This is part of a series of stories profiling members of the Niagara Health team and the work they are doing as part of our response to the COVID-19 pandemic. Meet Dr. Jennifer Frendo, a member of our COVID-19 Assessment Centre team.
Dr. Jennifer Frendo is filled with immense pride when she’s asked to reflect on the work of the team at Niagara Health’s COVID-19 Assessment Centres over the last three months.
Pride for how the Assessment Centres were organized and set up in a short time by the Niagara Health team.
Pride for the way Niagara Health staff and physicians and community doctors have come together to provide an essential service in our response to COVID-19.
And pride for how the team continues to deliver as it experiences a large increase in the number of tests performed since the centres began accepting self-referrals in late May.
“It has been incredible the way everyone has pulled together,” says Dr. Frendo, a family physician in Niagara-on-the-Lake and a Surgical Assistant at Niagara Health. “It’s a type of co-operation I’ve never seen before.”
When Dr. Frendo received the call back in March that community physicians were needed to work at the Assessment Centres, she was quick to respond.
She was also quick to help recruit other physicians in the community to join the Assessment Centre teams in St. Catharines and Niagara Falls.
More than 30 doctors in the community stepped up to help, which is another source of pride for Dr. Frendo.
“Being a doctor, this is our vocation. This is what we do,” she says. “In a situation like this, it has to be all hands on deck, everyone on the same team. And that is what we are doing. It was really heartwarming to see my colleagues step up to the plate and band together. Everybody recognize the need.”
The Assessment Centre team also includes Niagara Health physicians and staff from a wide range of disciplines, including Nurse Practitioners, Registered Nurses, Social Workers, Personal Support Workers, EVS, Registration Clerks and Security, some of whom took on responsibilities outside of their regular roles.
Since accepting self-referrals on May 25, we have seen a significant increase in people coming for testing at our Assessment Centres. That is part of the reason why today (June 22) we opened our third Assessment Centre, located at our Welland Site, which will increase access to testing and help us better meet the needs of our community.
Since May 25, more than 6,700 patients have self-referred or walked in for testing. In total, the Assessment Centres have conducted nearly 18,000 tests since opening in March, and more than 2,600 over the last week alone.
What has it been like at the Assessment Centres with the increased number of people coming through since May 25?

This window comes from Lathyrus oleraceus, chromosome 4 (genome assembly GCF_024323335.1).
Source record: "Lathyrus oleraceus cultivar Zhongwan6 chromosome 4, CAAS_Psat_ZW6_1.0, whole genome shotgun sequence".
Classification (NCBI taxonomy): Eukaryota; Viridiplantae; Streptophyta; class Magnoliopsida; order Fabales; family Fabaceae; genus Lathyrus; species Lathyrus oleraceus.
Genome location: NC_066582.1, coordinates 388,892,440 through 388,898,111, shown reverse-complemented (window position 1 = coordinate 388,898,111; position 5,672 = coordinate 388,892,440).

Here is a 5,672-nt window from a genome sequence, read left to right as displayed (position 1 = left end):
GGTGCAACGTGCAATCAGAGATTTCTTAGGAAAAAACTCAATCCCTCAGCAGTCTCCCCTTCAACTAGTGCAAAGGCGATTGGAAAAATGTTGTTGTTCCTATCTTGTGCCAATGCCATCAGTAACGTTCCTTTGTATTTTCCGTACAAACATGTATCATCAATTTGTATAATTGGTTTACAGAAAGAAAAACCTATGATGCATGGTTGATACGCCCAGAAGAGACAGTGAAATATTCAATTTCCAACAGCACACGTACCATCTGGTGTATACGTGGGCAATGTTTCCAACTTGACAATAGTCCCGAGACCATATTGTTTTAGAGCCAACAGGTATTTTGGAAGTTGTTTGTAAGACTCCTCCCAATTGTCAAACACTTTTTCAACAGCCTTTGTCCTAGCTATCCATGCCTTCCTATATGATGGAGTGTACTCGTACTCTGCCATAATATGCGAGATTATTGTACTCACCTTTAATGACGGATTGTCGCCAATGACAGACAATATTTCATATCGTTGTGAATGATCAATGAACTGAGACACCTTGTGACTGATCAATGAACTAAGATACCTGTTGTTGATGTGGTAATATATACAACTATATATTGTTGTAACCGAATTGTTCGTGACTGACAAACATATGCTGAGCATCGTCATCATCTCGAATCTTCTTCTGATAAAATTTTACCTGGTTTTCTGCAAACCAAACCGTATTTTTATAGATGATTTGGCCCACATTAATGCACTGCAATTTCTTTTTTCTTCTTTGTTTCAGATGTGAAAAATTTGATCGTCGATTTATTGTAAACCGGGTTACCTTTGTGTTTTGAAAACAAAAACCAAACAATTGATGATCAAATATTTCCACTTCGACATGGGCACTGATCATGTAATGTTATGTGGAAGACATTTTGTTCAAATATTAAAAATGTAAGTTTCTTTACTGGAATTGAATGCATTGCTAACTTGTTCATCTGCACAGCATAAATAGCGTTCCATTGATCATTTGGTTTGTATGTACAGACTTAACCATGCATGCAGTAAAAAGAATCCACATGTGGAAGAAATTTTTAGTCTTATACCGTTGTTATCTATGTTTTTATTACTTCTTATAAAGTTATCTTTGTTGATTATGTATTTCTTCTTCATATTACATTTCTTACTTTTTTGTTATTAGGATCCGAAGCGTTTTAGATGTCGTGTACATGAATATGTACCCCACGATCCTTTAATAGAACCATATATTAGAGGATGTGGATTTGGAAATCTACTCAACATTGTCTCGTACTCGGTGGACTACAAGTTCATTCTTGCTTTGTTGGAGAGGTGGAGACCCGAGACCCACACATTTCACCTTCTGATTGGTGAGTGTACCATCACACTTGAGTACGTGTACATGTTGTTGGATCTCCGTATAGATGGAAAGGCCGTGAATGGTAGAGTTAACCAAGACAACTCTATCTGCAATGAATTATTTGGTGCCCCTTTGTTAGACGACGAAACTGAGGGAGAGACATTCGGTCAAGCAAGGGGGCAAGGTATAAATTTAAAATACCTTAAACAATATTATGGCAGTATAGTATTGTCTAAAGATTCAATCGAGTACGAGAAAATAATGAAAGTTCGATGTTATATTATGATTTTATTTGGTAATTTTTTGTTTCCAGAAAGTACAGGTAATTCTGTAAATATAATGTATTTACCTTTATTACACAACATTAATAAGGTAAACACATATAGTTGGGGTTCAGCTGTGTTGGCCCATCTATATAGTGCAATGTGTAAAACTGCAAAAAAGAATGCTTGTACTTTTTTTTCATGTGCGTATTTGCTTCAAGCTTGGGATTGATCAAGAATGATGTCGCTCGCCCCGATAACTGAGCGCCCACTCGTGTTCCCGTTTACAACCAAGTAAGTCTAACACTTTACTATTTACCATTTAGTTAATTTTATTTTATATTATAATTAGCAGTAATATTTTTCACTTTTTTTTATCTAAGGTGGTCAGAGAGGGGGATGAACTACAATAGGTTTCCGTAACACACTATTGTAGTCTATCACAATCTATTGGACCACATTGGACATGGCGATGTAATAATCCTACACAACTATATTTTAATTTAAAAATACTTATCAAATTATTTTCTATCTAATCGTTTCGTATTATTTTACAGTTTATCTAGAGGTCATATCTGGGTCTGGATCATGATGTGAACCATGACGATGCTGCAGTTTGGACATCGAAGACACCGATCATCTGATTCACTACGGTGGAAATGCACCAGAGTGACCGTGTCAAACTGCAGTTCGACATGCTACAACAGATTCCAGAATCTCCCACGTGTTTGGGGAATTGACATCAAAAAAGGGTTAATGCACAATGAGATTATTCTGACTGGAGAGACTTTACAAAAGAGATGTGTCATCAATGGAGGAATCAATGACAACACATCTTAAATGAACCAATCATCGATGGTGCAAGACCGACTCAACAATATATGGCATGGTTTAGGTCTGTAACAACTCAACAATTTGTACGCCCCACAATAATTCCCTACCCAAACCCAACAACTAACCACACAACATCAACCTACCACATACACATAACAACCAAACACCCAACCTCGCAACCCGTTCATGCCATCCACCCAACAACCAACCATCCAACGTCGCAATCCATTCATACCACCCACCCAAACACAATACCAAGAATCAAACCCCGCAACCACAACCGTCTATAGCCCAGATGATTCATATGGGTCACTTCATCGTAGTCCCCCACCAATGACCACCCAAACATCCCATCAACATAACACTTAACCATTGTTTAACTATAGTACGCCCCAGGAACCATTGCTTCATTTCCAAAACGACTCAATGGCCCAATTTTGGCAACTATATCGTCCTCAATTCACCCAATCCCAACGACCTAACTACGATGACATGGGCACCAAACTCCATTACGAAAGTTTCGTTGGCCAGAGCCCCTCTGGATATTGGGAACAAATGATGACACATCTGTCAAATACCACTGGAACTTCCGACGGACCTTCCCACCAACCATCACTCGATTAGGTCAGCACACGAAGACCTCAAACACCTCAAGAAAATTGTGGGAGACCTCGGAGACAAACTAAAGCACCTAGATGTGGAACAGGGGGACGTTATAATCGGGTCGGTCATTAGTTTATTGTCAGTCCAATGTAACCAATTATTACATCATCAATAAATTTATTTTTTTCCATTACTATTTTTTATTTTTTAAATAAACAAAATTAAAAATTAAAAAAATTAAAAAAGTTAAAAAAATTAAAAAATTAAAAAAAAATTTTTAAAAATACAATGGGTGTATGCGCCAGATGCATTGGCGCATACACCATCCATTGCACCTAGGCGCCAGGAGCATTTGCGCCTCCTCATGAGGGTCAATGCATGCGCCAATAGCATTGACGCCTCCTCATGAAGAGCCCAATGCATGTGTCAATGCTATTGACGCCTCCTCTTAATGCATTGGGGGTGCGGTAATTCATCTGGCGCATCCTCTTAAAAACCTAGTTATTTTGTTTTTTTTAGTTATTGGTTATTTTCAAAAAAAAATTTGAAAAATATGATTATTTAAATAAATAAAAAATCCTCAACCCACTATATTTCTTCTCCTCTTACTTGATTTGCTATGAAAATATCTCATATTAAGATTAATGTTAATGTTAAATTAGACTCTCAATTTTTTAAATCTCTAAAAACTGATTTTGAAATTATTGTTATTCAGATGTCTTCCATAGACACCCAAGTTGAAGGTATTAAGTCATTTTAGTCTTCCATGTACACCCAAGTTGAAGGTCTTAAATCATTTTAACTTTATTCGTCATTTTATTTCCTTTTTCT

It has been a challenge for sure. We basically saw our demand double. The team pulled together and said: Challenge accepted, we got this. The demand is there and we meet it every time. The response from the team has been incredible.
Describe working at the Assessment Centres?
It’s really about the team. We’re given the challenge and we do what we have to do to get the job done. And that means thinking outside of the box, thinking outside of our normal routines, while maintaining safety. People are fast on their feet to innovate and make sure we get the job done.
How important is it for Niagara residents to continue following public health advice to stop the spread of COVID-19?
We’ve made good progress in the Niagara region. It’s a testament to the healthcare workers in the region and the community for following the advice of health experts to do what they have to do to beat this virus, including physical distancing, cleaning your hands often and wearing a mask. Now that we are entering Phase 2, we have to stay with the program. We’ve taken that next step, but we have to keep doing it (taking precautions) and doing it right, like we’ve been doing all along. Now is not the time to let our guard down. We have to keep fighting this and keep working hard.
What has been the most challenging part personally for you working during the pandemic?
My parents live one kilometre from me, and it has been hard not being able to hug them and go into their home. I’m used to seeing them at least two days of the week. I still seem them six feet apart outside and we talk on the phone at least twice a day, but it’s not the same as going in the house and having our lunch on the weekend like we normally do or stopping in for a cup tea. I am still physical distancing with the people closest to me because I want to ensure their safety.
Learn more about the COVID-19 Assessment Centres here.